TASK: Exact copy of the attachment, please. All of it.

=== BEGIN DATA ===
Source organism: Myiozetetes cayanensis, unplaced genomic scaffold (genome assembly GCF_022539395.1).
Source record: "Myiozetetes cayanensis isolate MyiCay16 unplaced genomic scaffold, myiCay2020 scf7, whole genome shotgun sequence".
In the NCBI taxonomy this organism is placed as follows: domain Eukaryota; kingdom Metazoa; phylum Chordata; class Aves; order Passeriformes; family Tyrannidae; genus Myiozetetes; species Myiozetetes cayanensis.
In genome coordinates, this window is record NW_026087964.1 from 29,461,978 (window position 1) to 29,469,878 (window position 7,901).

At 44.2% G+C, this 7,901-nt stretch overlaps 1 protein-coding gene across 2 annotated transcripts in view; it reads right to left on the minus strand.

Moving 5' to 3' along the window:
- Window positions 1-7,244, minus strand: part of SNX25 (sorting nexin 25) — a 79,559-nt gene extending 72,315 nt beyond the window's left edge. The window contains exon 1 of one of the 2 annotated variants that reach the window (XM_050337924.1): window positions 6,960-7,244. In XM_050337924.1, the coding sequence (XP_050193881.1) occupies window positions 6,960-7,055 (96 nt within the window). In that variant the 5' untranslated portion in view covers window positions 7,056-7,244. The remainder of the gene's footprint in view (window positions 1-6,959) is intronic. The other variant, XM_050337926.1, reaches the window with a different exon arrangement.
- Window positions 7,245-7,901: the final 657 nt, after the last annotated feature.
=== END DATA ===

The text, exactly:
Source organism: Myiozetetes cayanensis, unplaced genomic scaffold (genome assembly GCF_022539395.1).
Source record: "Myiozetetes cayanensis isolate MyiCay16 unplaced genomic scaffold, myiCay2020 scf7, whole genome shotgun sequence".
In the NCBI taxonomy this organism is placed as follows: domain Eukaryota; kingdom Metazoa; phylum Chordata; class Aves; order Passeriformes; family Tyrannidae; genus Myiozetetes; species Myiozetetes cayanensis.
In genome coordinates, this window is record NW_026087964.1 from 29,461,978 (window position 1) to 29,469,878 (window position 7,901).

At 44.2% G+C, this 7,901-nt stretch overlaps 1 protein-coding gene across 2 annotated transcripts in view; it reads right to left on the minus strand.

Moving 5' to 3' along the window:
- Window positions 1-7,244, minus strand: part of SNX25 (sorting nexin 25) — a 79,559-nt gene extending 72,315 nt beyond the window's left edge. The window contains exon 1 of one of the 2 annotated variants that reach the window (XM_050337924.1): window positions 6,960-7,244. In XM_050337924.1, the coding sequence (XP_050193881.1) occupies window positions 6,960-7,055 (96 nt within the window). In that variant the 5' untranslated portion in view covers window positions 7,056-7,244. The remainder of the gene's footprint in view (window positions 1-6,959) is intronic. The other variant, XM_050337926.1, reaches the window with a different exon arrangement.
- Window positions 7,245-7,901: the final 657 nt, after the last annotated feature.